The teams replayed the end of the protested game on March 8, 2008 -- without O'Neal, who'd been traded to Phoenix by that point. Neither team scored in the replayed 51.9 seconds, and it went in the books as a 114-111 Atlanta victory.

It was the first game protest granted by the NBA since 1982.

Teams protesting regular season games have 48 hours to file the protest with the league office. The other team then has five business days to contest the protest, and the league office has five business days from that point to render a decision, according to NBA procedures. As in the Hawks-Heat scenario, if the protest is granted, the remedy would be to replay the end of the game from the point when the scoring error occurred.

UPDATE: It's difficult to predict how the NBA will handle this protest, but the Hawks clearly have an uphill battle considering how rarely they are granted.

The league came down on the Hawks for the O'Neal situation, in part, because the error was not corrected once the stat crew pointed it out. On one hand, the shot-clock sequence Wednesday night came at a critical juncture in the game -- the very moment when momentum swung to the Cavs' favor. On the other, it seems unrealistic to think that possession could change nearly 200 times in a basketball game without some type of clock error. And in this case, the Hawks would've had a better case if they'd gotten off a quality shot on the trip in question. Smith simply lost the ball in traffic, and it wasn't evident that he was in a hurry or was even aware of the shot clock situation. 

The NBA clearly doesn't want to open the floodgates for protests that would muddle the schedule with do-overs. But with awareness so high about getting every call correct, it's hard to ignore an error that very well might have affected the outcome of a game.

Posted on: December 25, 2009 8:56 pm
Edited on: December 26, 2009 10:21 am
 

NBA swings and misses on Christmas Day

Merry Christmas from the NBA. Have you enjoyed your lumps of coal?

It was the league's signature day for national TV exposure, when millions of Americans are sitting around all day with nothing to do but become sick of opening presents and bored with relatives they won't see again until next Christmas. A perfect opportunity to gain a foothold among casual fans who don't appreciate the athleticism, drama, conflict, and strategy of the sport the way you and I do.

You can return the presents you don't like. But you'll never get back the eight hours of your life that was just spent watching this.

First, the Knicks and Heat engaged in a predictably sleepy noon ET tipoff on Friday that was barely watchable. I know, because I sat 50 feet from the baseline and tried to watch it.

Then, the Celtics and Magic played in Orlando, which despite Paul Pierce's absence had a chance to upstage LeBron vs. Kobe as the most thrilling matchup of the day. Instead, Magic coach Stan Van Gundy said before the game that Christmas Day games should be banned , and then his team went out and scored 27 points in the first half. Oh, the pain.

Finally, at 5:30 p.m., just as I returned home from the crimes against basketball committed at Madison Square Garden, it was time for the main event. Cavs vs. Lakers. Kobe vs. LeBron.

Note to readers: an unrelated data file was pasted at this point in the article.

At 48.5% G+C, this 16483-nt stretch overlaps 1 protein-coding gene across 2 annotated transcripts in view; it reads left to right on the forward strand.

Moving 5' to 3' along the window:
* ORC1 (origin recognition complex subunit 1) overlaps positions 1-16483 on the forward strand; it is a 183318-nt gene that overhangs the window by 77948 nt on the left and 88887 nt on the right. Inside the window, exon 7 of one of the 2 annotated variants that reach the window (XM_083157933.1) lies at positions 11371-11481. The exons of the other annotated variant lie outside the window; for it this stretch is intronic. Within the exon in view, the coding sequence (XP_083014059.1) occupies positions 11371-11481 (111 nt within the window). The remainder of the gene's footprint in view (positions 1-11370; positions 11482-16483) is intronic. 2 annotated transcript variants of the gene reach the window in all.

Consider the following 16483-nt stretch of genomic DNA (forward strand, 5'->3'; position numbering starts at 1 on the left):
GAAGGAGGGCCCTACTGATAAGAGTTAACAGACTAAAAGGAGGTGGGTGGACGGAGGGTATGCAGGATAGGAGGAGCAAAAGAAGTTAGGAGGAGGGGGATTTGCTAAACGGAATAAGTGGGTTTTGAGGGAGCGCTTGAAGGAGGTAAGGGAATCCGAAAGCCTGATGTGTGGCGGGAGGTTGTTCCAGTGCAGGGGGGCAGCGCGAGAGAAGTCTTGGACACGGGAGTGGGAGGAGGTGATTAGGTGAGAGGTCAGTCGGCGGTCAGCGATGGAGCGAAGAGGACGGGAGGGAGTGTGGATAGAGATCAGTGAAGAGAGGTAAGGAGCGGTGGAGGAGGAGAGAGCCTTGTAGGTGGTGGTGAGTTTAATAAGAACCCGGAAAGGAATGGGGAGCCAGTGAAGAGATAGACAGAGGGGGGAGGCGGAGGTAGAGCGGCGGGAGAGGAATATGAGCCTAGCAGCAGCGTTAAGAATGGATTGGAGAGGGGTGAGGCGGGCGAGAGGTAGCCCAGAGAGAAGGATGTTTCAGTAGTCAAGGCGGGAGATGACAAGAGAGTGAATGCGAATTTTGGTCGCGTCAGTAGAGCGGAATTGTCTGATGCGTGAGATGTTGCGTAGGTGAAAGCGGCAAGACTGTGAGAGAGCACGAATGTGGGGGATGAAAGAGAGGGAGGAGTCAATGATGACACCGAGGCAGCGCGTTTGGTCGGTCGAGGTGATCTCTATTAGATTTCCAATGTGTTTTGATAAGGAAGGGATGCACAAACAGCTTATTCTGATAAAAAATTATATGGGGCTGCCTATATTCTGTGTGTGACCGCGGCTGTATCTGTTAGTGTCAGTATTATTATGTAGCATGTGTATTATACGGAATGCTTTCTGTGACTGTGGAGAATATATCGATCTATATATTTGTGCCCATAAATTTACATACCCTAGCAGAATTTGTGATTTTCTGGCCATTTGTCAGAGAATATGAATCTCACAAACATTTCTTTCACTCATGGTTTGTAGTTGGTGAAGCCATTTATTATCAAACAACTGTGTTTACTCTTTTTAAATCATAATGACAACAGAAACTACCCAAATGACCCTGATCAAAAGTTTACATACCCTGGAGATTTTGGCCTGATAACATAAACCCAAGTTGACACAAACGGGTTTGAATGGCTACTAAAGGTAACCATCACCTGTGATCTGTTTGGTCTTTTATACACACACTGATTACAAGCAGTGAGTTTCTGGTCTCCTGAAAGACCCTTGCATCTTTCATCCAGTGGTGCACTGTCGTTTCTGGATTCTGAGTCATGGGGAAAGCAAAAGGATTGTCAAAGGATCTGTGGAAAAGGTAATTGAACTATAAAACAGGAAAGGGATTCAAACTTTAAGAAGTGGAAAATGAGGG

What did you get, you mainstream fan, you curious Christmas reveler? A hopeless blowout, complete with constant whining about the officiating -- primarily from the Lakers -- and utter classlessness from the Laker fans, who decided this would be a good time to throw foam fingers and water bottles onto the court.

UPDATE: For those who were still tuning in, the Clippers and Suns gave us stinker No. 4. Brandon Roy and the Blazers saved Christmas with a stellar 107-96 victory over the Nuggets. Unfortunately, more than half the country was already sleeping when that happened.

If you enjoy the NBA the way I do, you know these things happen. You can't script thrilling finishes, competitive games, or superstar conflicts to coincide with a day when you have the national spotlight all to yourself. You know that Kobe Bryant and LeBron James will go down as two of the immortals of the sport, faces that someday will join Jordan, Russell, Chamberlain, and Robertson on the sport's Mount Rushmore.

You know that on most random nights, when you're glued to NBA League Pass, the league delivers some of the best unseen drama and buzz-worthy competition in sports -- even if most of it goes unnoticed by the mainstream. 

You know the NBA is cooler and younger and more fan friendly than that dinosaur of a sport, baseball, which continues to dominate the sports coverage and fan discussion where I live -- even though the season ended two months ago.

But this was an unfortunate way for the NBA to publicly announce the unofficial beginning of its time in the national spotlight. You and I can marvel at the Cavs' stellar defensive performance against the Lakers, and how they attacked and exploited the Lakers' defense, which was No. 1 in the NBA in opponent field-goal percentage. You and I can enjoy Dwyane Wade's subtle yet effective performance against the Knicks. You and I can appreciate how the Celtics limped into Orlando and smacked the Magic around without their top scorer.